In later traditions, the Giants were often confused with other opponents of the Olympians, particularly the Titans, an earlier generation of large and powerful children of Gaia and Uranus. The vanquished Giants were said to be buried under volcanos, and to be the cause of volcanic eruptions and earthquakes.

Cabeiri

A fragment from Strabo’s Book VII gives a sense of the roughly analogous character of these male confraternities, and the confusion rampant among those not initiated: Many assert that the gods worshipped in Samothrace as well as the Kurbantes and the Korybantes and in like manner the Kouretes and the Idaean Daktyls are the same as the Kabeiroi, but as to the Kabeiroi they are unable to tell who they are.

In Greek mythology, the Cabeiri (Cabiri, Kabeiroi, or Kabiri) were a group of enigmatic chthonic deities. They were worshiped in a mystery cult closely associated with that of Hephaestus, centered in the north Aegean islands of Lemnos and possibly Samothrace – at the Samothrace temple complex – and at Thebes.

They were most commonly depicted as two people: an old man, Axiocersus, and his son, Cadmilus. Due to the cult’s secrecy, however, their exact nature and relationship with other ancient Greek and Thracian religious figures remained mysterious.

As a result, the membership and roles of the Cabeiri changed significantly over time, with common variants including a female pair (Axierus and Axiocersa) and twin youths (frequently confused with Castor and Pollux) who were also worshiped as protectors of sailors.

In their distant origins the Cabeiri and the Samothracian gods may include pre-Greek elements, or other non-Greek elements, such as Hittite, Thracian, proto-Etruscan or Phrygian. The Lemnian cult was always local to Lemnos, but the Samothracian mystery cult spread rapidly throughout the Greek world during the Hellenistic period, eventually initiating Romans.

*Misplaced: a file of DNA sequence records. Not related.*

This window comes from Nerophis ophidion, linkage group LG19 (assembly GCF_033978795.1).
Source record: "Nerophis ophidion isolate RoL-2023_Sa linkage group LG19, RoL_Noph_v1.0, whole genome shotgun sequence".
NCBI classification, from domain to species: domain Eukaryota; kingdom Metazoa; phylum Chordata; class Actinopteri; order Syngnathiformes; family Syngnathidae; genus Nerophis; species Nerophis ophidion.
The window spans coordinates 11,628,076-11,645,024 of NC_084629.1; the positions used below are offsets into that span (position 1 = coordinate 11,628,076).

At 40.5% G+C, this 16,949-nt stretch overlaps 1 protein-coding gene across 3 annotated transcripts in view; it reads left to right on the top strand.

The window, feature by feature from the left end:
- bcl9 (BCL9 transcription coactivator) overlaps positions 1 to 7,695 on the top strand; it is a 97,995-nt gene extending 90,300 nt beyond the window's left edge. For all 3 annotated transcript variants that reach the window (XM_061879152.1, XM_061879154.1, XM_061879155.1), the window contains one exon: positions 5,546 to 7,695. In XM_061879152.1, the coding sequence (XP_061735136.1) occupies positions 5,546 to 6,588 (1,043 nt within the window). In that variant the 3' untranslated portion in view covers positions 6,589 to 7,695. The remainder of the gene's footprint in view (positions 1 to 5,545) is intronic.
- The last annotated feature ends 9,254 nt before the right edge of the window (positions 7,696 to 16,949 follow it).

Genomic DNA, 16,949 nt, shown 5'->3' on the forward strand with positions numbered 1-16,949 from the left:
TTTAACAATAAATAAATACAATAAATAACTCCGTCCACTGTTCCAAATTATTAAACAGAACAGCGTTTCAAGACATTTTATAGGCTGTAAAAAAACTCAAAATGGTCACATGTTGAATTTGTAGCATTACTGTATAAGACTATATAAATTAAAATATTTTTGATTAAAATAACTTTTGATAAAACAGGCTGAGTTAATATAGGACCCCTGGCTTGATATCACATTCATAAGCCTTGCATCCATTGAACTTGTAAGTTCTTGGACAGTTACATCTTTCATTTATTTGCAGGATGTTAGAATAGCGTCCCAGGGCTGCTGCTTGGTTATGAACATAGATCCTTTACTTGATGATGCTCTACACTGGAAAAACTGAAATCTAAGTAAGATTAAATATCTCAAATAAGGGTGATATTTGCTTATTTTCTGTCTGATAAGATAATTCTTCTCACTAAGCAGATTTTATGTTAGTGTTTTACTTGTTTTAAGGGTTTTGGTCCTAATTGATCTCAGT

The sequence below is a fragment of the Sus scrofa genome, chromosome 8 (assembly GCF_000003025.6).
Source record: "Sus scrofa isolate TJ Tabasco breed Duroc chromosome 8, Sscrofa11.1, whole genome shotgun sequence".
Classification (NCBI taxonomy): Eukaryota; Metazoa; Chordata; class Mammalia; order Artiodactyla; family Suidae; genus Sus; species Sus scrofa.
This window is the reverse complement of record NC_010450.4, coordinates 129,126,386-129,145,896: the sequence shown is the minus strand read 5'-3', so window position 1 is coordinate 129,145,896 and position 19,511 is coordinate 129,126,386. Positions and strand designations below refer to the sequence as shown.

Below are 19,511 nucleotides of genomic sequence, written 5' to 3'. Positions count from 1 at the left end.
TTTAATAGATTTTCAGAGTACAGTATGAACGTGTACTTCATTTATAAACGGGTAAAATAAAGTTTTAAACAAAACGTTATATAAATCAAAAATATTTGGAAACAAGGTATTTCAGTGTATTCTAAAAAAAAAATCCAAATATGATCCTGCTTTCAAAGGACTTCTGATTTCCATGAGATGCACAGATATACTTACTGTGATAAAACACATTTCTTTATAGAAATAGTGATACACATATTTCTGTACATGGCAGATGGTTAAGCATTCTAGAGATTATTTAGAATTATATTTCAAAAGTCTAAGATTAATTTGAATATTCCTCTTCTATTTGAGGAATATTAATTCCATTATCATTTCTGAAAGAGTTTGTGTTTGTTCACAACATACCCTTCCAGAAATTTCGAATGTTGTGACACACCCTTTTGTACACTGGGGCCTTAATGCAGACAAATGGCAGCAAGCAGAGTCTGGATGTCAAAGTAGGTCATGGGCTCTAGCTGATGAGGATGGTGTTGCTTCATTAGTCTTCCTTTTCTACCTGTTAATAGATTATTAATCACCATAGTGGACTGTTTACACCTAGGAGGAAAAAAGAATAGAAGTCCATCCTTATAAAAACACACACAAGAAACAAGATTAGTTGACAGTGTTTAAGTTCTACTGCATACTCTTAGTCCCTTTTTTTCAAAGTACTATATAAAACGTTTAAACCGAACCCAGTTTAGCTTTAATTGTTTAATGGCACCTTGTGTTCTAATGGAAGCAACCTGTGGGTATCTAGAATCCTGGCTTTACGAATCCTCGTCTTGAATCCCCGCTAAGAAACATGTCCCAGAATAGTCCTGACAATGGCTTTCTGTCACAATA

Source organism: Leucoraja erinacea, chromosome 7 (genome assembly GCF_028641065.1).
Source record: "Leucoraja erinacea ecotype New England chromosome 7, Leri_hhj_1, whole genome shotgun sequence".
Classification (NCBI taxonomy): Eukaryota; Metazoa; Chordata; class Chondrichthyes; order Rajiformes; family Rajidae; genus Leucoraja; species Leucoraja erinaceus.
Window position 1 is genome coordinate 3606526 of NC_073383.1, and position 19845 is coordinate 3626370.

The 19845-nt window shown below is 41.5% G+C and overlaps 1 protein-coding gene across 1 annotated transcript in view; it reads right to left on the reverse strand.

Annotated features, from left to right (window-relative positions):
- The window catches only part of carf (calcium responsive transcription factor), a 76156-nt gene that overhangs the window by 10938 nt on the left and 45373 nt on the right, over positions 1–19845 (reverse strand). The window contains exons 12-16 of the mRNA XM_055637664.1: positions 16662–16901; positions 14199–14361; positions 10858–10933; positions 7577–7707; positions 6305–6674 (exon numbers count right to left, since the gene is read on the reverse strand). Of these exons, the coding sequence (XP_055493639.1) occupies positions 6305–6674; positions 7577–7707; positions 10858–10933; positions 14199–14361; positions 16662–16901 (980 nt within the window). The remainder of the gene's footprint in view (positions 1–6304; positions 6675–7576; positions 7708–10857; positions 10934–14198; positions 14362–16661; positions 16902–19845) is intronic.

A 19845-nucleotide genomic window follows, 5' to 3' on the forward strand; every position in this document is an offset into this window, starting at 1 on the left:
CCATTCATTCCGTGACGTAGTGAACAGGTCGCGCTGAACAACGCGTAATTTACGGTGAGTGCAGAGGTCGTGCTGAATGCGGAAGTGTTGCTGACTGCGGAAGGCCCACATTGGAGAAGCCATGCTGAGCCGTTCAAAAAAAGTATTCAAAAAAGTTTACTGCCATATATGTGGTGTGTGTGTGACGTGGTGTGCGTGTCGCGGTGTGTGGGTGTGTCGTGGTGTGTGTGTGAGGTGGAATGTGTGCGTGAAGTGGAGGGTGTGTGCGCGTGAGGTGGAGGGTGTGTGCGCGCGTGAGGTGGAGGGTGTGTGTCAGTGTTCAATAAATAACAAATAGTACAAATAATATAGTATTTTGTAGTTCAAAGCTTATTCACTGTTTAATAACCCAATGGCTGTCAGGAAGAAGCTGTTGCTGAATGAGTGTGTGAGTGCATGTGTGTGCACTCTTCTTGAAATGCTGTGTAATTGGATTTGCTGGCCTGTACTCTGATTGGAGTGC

The ancient sources disagree about whether the deities of Samothrace were Cabeiri or not; and the accounts of the two cults differ in detail. But the two islands are close to each other, at the northern end of the Aegean, and the cults are at least similar, and neither fits easily into the Olympic pantheon: the Cabeiri were given a mythic genealogy as sons of Hephaestus.

The accounts of the Samothracian gods, whose names were secret, differ in the number and sexes of the gods: usually between two and four, some of either sex. The number of Cabeiri also vary, with some accounts citing four (often a pair of males and a pair of females), and some even more, such as a tribe or whole race of Cabeiri, often presented as all male.

The Cabeiri were also worshipped at other sites in the vicinity, including Seuthopolis in Thrace and various sites in Asia Minor. The Cabeiri were possibly originally Phrygian deities and protectors of sailors, who were imported into Greek ritual. R. S. P. Beekes believes that their name is of non-Indo-European, pre-Greek origin.

In the past, the Semitic word kabir (“great”) has been seen as the origin since at least Joseph Justus Scaliger in the sixteenth century, but nothing else seemed to point to a Semitic origin, until the idea of “great” gods expressed by the Semitic root kbr was definitively attested for North Syria in the thirteenth century BCE, in texts from Emar published by D. Arnaud in 1985–87.

The name of the Cabeiri recalls Mount Kabeiros, a mountain in the region of Berekyntia in Asia Minor, closely associated with the Phrygian Mother Goddess. The name of Kadmilus, or Kasmilos, one of the Cabeiri who was usually depicted as a young boy, was linked even in antiquity to camillus, an old Latin word for a boy-attendant in a cult, which is probably a loan from the Etruscan language, which may be related to Lemnian. However, according to Beekes, the name Kadmilus may be of pre-Greek origin, as is the case with the name Cadmus.